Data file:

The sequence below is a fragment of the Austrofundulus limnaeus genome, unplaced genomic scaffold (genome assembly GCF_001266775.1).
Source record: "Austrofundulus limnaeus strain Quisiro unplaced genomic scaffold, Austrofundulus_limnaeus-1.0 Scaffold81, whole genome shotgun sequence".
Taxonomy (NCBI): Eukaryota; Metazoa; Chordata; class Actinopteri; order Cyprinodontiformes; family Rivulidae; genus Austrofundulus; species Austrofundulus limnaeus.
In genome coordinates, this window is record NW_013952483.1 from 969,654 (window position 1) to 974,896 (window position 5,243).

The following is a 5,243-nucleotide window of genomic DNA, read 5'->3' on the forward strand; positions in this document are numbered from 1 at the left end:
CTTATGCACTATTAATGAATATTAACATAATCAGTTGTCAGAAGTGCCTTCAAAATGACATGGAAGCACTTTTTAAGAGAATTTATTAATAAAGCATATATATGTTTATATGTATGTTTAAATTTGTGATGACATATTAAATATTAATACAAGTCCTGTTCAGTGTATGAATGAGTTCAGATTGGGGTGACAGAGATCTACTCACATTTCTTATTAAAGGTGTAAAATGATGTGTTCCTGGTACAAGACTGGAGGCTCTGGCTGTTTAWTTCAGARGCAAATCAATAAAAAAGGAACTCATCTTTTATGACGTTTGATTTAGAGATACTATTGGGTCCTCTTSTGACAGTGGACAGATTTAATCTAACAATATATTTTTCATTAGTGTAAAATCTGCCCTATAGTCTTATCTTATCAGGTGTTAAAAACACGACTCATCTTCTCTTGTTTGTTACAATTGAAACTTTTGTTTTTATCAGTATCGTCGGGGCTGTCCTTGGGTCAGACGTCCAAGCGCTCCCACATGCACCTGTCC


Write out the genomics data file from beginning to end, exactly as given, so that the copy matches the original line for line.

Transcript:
The sequence below is a fragment of the Austrofundulus limnaeus genome, unplaced genomic scaffold (genome assembly GCF_001266775.1).
Source record: "Austrofundulus limnaeus strain Quisiro unplaced genomic scaffold, Austrofundulus_limnaeus-1.0 Scaffold81, whole genome shotgun sequence".
Taxonomy (NCBI): Eukaryota; Metazoa; Chordata; class Actinopteri; order Cyprinodontiformes; family Rivulidae; genus Austrofundulus; species Austrofundulus limnaeus.
In genome coordinates, this window is record NW_013952483.1 from 969,654 (window position 1) to 974,896 (window position 5,243).

The following is a 5,243-nucleotide window of genomic DNA, read 5'->3' on the forward strand; positions in this document are numbered from 1 at the left end:
CTTATGCACTATTAATGAATATTAACATAATCAGTTGTCAGAAGTGCCTTCAAAATGACATGGAAGCACTTTTTAAGAGAATTTATTAATAAAGCATATATATGTTTATATGTATGTTTAAATTTGTGATGACATATTAAATATTAATACAAGTCCTGTTCAGTGTATGAATGAGTTCAGATTGGGGTGACAGAGATCTACTCACATTTCTTATTAAAGGTGTAAAATGATGTGTTCCTGGTACAAGACTGGAGGCTCTGGCTGTTTAWTTCAGARGCAAATCAATAAAAAAGGAACTCATCTTTTATGACGTTTGATTTAGAGATACTATTGGGTCCTCTTSTGACAGTGGACAGATTTAATCTAACAATATATTTTTCATTAGTGTAAAATCTGCCCTATAGTCTTATCTTATCAGGTGTTAAAAACACGACTCATCTTCTCTTGTTTGTTACAATTGAAACTTTTGTTTTTATCAGTATCGTCGGGGCTGTCCTTGGGTCAGACGTCCAAGCGCTCCCACATGCACCTGTCC